On October 11, 2018, the Office of the Inspector General ("OIG") for the Department of Health and Human Services ("HHS") issued an advisory opinion clarifying that an arrangement between a managed care organization and its network providers wherein the providers are incentivized to increase existing beneficiary participation in a preventive program would not violate the Anti-Kickback Statute ("AKS").

The Proposed Arrangement

The requester of the advisory opinion, a Medicaid managed care organization (the "Requester" or "MCO"), contracts with providers and clinics ("Network Providers") to provide health care services to the MCO's Medicaid beneficiaries ("Enrollees"). Such health care services include Early and Periodic Screening, Diagnostic, and Treatment ("EPSDT") services to Enrollees 21 years old or younger. The EPSDT benefit is designed to ensure that children receive comprehensive and preventive health care screenings and services. When a Network Provider provides EPSDT services to an Enrollee, the MCO pays the Network Provider a capitated payment, which the Network Provider is obligated to accept as payment in full.

Under the proposed arrangement, Requester would provide per-Enrollee incentive payments ("Incentive Payments") to Network Providers that meet certain benchmarks for increasing the amount of EPSDT services they provide to Enrollees (the "Proposed Arrangement"). The goal of the Proposed Arrangement is to increase Enrollees' utilization of EPSDT services which, in turn, would help Requestor lower its costs by detecting Enrollees' health conditions earlier.

Network Providers would be eligible to receive one of three different levels of Incentive Payments, which would be determined based on the percentage increase of EPSDT services provided to Requestor's existing Enrollees ("Existing Enrollees") from one year to the next. As described in the advisory opinion, if a Network Provider increased EPSDT services to Existing Enrollees in 2019 by at least 10 percent from 2018, the Network Provider would receive a $1 Incentive Payment per Existing Enrollee who received EPSDT services during 2019. If the increase in EPSDT services from 2018 to 2019 were at least 20 percent, the Network Provider would receive a $2 incentive payment per Existing Enrollee, and a 30 percent or greater increase in EPSDT services would result in a $3 incentive payment per Existing Enrollee.

Because the Incentive Payments are based solely on the percentage change in the volume of EPSDT services provided to Existing Enrollees from one year to the next, Incentive Payments would not be used to recruit new Medicaid beneficiaries.

OIG's Analysis

In Advisory Opinion No. 18-11, the OIG determined that the Proposed Arrangement would not generate prohibited remuneration under the AKS because it would qualify for safe harbor protection. According to the OIG, the Proposed Arrangement meets the elements of the safe harbor for eligible managed care organizations ("EMCOs") at 42 C.F.R. § 1001.952(t), which include the following:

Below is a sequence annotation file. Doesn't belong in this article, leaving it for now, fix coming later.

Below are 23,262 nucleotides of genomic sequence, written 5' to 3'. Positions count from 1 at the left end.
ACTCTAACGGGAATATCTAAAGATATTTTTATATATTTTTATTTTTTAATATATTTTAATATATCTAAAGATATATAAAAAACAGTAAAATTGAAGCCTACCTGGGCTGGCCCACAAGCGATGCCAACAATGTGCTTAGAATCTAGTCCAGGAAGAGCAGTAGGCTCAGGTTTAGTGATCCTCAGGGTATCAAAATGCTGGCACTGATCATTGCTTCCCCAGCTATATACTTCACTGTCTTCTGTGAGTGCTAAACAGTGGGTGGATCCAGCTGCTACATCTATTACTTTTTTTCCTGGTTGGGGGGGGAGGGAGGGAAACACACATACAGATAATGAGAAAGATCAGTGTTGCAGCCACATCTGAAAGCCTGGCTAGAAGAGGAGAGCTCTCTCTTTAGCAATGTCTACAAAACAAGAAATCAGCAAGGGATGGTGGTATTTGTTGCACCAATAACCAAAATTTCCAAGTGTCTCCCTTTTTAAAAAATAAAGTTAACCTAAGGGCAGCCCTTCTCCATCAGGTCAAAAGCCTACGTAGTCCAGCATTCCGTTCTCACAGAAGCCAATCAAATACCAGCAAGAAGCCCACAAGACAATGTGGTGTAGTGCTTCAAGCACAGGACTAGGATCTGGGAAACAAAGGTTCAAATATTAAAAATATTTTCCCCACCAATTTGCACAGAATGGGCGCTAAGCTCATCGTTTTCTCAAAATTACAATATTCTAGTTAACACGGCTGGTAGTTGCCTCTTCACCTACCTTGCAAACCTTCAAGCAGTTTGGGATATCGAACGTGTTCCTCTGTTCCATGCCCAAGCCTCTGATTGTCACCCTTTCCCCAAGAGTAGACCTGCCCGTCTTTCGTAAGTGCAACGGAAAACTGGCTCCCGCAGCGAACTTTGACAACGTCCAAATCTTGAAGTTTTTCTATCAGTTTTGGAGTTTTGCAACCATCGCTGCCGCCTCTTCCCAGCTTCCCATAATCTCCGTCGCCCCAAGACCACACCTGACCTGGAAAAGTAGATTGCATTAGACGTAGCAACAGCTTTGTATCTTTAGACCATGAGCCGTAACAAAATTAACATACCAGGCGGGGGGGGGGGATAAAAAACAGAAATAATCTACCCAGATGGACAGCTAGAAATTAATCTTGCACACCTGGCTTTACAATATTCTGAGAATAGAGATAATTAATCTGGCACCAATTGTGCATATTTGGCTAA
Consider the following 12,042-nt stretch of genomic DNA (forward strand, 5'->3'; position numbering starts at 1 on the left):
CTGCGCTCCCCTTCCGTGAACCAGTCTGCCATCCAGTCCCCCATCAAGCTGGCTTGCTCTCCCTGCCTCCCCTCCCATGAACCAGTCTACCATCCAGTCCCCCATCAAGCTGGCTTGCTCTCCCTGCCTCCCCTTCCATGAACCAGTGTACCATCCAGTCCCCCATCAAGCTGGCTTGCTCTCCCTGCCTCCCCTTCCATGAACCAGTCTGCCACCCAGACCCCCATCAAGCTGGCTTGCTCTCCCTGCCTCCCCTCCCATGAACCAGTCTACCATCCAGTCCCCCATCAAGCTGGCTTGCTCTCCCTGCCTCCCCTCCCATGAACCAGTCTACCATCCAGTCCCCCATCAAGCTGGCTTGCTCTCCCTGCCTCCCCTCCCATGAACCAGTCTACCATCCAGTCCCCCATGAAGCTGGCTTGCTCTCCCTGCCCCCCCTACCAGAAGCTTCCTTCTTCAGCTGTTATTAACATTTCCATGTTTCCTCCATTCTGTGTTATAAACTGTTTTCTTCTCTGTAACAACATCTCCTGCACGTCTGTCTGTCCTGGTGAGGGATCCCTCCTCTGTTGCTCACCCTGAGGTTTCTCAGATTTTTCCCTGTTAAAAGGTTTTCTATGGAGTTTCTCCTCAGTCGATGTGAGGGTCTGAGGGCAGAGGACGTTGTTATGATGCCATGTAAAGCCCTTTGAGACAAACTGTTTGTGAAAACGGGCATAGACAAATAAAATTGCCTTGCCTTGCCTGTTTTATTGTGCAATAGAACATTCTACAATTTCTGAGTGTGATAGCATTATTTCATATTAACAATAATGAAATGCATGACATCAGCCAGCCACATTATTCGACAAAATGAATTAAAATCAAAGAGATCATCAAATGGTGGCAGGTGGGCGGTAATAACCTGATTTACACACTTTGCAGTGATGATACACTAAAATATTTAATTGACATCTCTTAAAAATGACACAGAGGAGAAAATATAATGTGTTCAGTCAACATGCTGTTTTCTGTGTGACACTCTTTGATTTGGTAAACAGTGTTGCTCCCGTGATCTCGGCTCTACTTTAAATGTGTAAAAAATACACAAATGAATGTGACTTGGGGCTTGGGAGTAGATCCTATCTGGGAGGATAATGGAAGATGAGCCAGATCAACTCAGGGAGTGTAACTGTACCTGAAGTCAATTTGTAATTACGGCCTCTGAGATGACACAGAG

1. As a Medicaid MCO, the Requester qualifies as an EMCO and the Network Providers are "first tier contractors" because they contract directly with the MCO.
  2. The Incentive Payments under the Proposed Arrangement were intended to increase EPSDT services, which are considered health care services.
  3. The MCO certified that it would enter into a signed, written agreement with its Network Providers, and such agreement would have at least a one-year term. The agreement also would specify that the services covered by the Proposed Arrangement are EPSDT services, and that the Network Providers could not claim payment from a Federal health care program for the EPSDT services. The MCO also certified full financial responsibility for the cost of providing the EPSDT services to Enrollees, and the incentive was limited to increasing participation in EPSDT services for Existing Enrollees, which meant providers were not induced to acquire new enrollees.
  4. The Proposed Arrangement would not increase or shift costs to federal health care programs in the future, but any increase realized would likely be an appropriate reflection of an increased cost of care stemming from increased utilization of the EPSDT services, a result which would be consistent with the Medicaid Program's goal of diverting chronic health problems by having more children receive early detection and care.

While this advisory opinion is limited in scope to the Requestor's specific arrangement, as is always the case, it appears that EMCOs may make incentive payments to participating providers to promote the use of health care services that are reasonably believed to lower overall program costs and improve health care outcomes. Importantly, this advisory opinion requires safeguards against inappropriate use of these incentives, such as using the payments to recruit new Medicaid beneficiaries, by restricting their use to existing members/patients only.